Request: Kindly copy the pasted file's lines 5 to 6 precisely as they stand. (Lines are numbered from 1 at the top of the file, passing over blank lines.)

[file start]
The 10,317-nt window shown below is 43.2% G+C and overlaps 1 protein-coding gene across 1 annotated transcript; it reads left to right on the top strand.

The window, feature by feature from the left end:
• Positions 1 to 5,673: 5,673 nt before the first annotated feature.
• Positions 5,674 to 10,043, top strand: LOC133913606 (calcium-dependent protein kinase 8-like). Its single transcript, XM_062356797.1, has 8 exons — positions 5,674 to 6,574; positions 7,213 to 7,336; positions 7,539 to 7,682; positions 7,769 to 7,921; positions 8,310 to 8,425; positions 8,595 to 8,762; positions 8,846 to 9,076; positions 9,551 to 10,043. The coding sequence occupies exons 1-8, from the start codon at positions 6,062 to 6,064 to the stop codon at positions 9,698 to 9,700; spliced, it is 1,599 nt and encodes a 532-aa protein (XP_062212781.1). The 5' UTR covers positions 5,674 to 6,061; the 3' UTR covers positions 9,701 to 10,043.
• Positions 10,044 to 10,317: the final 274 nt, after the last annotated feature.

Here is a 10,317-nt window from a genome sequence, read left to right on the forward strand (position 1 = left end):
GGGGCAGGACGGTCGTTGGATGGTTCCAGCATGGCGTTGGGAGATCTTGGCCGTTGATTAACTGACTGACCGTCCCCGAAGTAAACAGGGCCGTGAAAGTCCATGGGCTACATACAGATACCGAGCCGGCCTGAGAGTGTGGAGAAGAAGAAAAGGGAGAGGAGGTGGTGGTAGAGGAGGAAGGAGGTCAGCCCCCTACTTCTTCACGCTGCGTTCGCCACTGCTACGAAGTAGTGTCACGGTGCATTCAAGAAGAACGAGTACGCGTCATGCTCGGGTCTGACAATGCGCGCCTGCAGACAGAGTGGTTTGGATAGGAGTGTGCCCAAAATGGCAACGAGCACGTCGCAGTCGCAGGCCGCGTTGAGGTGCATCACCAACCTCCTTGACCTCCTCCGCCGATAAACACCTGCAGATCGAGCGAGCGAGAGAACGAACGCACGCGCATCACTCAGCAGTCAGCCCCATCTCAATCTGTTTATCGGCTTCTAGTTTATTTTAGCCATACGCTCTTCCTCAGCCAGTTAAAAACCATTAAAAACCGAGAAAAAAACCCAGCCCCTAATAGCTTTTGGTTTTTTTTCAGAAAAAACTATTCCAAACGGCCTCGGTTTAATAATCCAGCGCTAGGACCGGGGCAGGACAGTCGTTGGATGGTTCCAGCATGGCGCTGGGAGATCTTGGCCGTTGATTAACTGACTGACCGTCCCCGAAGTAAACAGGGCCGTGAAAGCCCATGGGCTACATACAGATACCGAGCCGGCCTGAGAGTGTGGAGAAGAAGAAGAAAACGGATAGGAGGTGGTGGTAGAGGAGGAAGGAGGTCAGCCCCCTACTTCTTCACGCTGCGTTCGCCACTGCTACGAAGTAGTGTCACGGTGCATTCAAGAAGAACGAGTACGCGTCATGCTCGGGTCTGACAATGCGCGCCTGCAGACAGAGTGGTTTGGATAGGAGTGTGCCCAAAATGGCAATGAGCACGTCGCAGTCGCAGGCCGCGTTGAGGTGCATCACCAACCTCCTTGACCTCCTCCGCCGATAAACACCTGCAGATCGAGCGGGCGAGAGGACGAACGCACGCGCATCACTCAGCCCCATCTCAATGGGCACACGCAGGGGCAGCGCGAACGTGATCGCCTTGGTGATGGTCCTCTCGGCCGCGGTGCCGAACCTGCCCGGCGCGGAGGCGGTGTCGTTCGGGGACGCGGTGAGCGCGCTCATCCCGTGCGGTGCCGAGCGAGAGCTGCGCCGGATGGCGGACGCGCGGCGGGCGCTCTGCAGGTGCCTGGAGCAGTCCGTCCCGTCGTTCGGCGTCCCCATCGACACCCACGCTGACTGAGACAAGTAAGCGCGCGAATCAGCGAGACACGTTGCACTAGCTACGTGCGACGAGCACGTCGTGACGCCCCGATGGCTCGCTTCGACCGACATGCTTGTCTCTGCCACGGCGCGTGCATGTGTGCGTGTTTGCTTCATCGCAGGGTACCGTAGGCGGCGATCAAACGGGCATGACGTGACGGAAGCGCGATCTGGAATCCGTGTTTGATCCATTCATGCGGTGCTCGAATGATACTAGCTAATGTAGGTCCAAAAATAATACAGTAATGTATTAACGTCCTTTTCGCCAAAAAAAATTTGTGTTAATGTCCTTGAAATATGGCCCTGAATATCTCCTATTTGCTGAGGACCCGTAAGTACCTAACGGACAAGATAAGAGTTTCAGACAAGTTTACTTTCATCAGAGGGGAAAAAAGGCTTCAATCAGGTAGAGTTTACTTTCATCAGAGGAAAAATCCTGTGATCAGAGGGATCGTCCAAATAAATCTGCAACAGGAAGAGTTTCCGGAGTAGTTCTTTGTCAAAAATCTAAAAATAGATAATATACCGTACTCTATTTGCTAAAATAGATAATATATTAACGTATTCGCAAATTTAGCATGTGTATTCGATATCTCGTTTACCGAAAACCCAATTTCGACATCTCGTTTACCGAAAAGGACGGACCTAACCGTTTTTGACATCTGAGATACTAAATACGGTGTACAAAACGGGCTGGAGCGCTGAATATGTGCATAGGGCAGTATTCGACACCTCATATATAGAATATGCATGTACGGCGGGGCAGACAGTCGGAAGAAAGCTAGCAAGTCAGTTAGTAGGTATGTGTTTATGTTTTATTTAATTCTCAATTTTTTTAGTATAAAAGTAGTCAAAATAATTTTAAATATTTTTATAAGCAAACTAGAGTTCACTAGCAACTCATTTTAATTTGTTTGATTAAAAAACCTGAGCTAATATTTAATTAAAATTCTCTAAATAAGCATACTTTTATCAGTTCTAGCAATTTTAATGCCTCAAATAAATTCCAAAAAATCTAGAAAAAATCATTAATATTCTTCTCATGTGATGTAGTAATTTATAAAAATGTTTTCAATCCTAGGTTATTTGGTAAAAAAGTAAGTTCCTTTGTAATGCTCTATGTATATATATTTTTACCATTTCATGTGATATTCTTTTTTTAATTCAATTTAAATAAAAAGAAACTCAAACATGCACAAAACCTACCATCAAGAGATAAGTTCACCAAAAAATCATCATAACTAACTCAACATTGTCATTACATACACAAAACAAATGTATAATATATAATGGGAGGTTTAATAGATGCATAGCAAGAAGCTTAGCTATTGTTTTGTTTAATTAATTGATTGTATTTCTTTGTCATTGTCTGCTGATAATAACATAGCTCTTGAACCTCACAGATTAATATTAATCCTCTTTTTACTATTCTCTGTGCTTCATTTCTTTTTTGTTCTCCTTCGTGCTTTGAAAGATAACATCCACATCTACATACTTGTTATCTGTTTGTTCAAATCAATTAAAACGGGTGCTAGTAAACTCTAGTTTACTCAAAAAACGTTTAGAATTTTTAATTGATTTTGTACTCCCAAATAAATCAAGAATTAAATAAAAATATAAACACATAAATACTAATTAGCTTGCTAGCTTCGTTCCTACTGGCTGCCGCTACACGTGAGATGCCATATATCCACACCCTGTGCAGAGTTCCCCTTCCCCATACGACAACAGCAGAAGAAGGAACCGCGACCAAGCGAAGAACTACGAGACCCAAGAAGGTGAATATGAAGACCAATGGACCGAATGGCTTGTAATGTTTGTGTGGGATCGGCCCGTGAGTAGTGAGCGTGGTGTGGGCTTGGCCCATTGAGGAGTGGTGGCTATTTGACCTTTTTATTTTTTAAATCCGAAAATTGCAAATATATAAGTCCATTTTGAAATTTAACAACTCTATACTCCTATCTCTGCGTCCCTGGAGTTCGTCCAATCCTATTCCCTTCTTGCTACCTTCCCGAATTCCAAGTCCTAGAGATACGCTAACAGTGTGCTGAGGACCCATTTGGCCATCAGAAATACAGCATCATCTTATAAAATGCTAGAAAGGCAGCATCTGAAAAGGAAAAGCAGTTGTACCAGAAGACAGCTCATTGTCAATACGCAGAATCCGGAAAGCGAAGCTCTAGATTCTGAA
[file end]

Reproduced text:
• Positions 10,044 to 10,317: the final 274 nt, after the last annotated feature.

Here is a 10,317-nt window from a genome sequence, read left to right on the forward strand (position 1 = left end):